Mr. Speaker, we want to give some hope to farmers, so we sure will not be implementing a Liberal plan any time soon.

It is interesting that in the past government, when the member for Malpeque was critic for this, he voted against giving money to Canada's farm families in March 2000. He voted against giving money to farmers hit by the mad cow crisis. He voted against standing up to U.S. protectionist policies in 2002. He voted against sending a delegation to the States to open the border again.

We are fighting for farmers; we are not just talking about it.

Fisheries and Oceans
Oral Questions

September 25th, 2006 / 2:50 p.m.

Bloc

Raynald Blais Gaspésie—Îles-de-la-Madeleine, QC

Mr. Speaker, the Minister of Fisheries and Oceans has arbitrarily allowed fishers in Newfoundland and Labrador to take an additional 7,000 tonnes of shrimp, causing prices in Quebec to tumble. In 2001, the minister said that Quebec should not be allowed additional fish quotas until the hydroelectricity dispute between Newfoundland and Labrador and Quebec had been settled.

Is the minister's incomprehensible decision not based on the same half-baked strategy he quoted in 2001?

Fisheries and Oceans
Oral Questions

2:50 p.m.

St. John's South—Mount Pearl
Newfoundland & Labrador

Conservative

Loyola Hearn Minister of Fisheries and Oceans

Mr. Speaker, the member has been around long enough to know that when we set quotas, it is usually done in consultation with all the parties that are involved. At no time is any special attention given to any province. The industries in each area get together, decide upon quotas, provide the best advice they can to us and we make that decision.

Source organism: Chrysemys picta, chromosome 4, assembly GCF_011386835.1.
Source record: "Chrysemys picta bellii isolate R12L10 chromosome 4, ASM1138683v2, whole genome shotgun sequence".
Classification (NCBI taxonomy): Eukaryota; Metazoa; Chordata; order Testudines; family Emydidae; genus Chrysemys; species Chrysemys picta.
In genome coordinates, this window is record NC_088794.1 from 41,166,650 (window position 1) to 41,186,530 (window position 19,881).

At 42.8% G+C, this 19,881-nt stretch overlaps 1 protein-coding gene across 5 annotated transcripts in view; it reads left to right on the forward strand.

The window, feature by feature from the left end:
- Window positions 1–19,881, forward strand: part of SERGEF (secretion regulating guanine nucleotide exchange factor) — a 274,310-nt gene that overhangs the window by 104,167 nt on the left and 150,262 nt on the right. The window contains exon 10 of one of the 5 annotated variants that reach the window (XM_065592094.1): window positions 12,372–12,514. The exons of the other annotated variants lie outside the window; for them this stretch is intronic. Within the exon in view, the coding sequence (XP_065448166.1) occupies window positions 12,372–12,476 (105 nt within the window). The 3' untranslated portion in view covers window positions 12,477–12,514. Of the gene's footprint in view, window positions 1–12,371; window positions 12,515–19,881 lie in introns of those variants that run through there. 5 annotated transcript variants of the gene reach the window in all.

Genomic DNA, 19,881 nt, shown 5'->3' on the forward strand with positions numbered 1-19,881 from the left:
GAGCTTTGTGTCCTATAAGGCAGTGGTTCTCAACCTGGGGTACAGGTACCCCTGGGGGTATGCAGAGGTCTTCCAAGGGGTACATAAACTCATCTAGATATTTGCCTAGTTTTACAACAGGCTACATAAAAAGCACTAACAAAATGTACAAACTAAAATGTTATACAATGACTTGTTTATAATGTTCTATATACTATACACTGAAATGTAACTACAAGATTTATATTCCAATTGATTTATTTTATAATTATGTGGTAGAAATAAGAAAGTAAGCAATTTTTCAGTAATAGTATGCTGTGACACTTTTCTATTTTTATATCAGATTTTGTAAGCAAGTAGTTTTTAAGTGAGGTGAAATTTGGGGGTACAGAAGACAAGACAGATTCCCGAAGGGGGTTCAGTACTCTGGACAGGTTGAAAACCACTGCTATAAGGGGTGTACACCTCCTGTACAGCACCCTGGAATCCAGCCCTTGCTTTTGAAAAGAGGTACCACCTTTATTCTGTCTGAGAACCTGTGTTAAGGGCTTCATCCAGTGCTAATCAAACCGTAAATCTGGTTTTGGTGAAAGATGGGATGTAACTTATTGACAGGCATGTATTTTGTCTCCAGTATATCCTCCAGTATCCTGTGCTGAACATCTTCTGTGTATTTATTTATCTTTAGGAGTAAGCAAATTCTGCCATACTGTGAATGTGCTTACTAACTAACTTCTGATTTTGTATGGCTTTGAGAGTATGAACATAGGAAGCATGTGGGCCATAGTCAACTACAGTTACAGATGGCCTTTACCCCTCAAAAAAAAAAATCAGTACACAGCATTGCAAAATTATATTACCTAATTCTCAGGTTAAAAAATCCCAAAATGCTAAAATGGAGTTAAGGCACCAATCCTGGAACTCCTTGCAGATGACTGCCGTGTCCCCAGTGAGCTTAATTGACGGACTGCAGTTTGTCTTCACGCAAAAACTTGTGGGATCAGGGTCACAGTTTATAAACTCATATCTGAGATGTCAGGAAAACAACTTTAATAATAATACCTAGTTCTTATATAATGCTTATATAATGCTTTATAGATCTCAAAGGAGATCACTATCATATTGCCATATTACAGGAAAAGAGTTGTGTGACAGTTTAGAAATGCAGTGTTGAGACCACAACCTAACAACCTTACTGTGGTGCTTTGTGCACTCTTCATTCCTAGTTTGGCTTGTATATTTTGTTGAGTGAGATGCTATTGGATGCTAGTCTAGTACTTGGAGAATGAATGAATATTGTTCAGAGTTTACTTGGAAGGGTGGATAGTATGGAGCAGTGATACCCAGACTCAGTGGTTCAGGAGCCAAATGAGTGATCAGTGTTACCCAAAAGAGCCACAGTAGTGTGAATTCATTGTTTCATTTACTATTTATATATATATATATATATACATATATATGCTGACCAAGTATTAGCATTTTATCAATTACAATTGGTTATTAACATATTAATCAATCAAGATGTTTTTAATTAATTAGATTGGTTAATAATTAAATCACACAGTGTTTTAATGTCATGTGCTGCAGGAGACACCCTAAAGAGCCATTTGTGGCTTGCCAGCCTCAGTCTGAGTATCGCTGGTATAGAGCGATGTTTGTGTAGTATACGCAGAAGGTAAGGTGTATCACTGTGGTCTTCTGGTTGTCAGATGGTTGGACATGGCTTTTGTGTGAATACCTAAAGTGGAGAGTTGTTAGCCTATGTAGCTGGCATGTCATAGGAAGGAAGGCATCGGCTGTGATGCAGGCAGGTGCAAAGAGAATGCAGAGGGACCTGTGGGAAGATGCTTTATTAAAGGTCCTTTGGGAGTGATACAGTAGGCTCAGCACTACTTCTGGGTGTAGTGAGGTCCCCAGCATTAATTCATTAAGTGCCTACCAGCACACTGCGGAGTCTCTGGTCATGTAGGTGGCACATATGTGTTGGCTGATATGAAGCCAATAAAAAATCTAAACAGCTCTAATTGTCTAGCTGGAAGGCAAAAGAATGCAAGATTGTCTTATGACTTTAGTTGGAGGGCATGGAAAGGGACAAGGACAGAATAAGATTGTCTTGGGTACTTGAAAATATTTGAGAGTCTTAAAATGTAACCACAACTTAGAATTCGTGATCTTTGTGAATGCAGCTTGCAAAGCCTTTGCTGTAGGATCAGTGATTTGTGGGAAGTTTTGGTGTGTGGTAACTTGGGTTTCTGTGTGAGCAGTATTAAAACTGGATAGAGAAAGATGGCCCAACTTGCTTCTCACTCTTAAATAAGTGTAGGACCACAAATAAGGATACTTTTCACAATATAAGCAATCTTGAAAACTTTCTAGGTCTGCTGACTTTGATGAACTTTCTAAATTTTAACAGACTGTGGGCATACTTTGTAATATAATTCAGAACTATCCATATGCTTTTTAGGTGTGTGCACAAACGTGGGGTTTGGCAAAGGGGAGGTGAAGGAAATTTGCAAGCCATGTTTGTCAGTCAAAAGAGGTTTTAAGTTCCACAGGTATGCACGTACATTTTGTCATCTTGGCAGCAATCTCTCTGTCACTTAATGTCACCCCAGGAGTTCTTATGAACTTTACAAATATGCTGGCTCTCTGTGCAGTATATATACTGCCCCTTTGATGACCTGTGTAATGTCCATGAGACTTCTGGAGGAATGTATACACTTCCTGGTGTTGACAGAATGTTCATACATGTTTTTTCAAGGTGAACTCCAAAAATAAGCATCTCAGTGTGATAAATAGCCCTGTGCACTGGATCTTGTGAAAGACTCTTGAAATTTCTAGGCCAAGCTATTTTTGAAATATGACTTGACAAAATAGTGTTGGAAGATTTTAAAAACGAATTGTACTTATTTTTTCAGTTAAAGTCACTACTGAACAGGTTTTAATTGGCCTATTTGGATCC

Let me assure the member. If he thinks his area has been treated unfairly, talk to me, and we will make sure he understands that they will be treated the same as anybody else.

Canadian International Development Agency
Oral Questions

2:50 p.m.

Bloc

Johanne Deschamps Laurentides—Labelle, QC

Mr. Speaker, today, the foreign affairs minister of Colombia is in Ottawa to meet with various ministers and agencies, including CIDA.

Will the Minister of Foreign Affairs take advantage of his meeting with his counterpart to pressure the Colombian government to honour the judgment by the Colombian constitutional court recognizing that CIDA-funded humanitarian groups are not terrorist groups?

Canadian International Development Agency
Oral Questions

2:50 p.m.

Central Nova
Nova Scotia

Conservative

Peter MacKay Minister of Foreign Affairs and Minister of the Atlantic Canada Opportunities Agency

Mr. Speaker, I will tell my hon. colleague that I have a meeting today with the Colombian foreign affairs minister.

I am certain that we will have good discussions about a number of issues. I intend to raise this issue along with many others.

I am also certain that the new foreign affairs minister will have many issues to discuss with me. I am sure that we will have an opportunity for a good talk.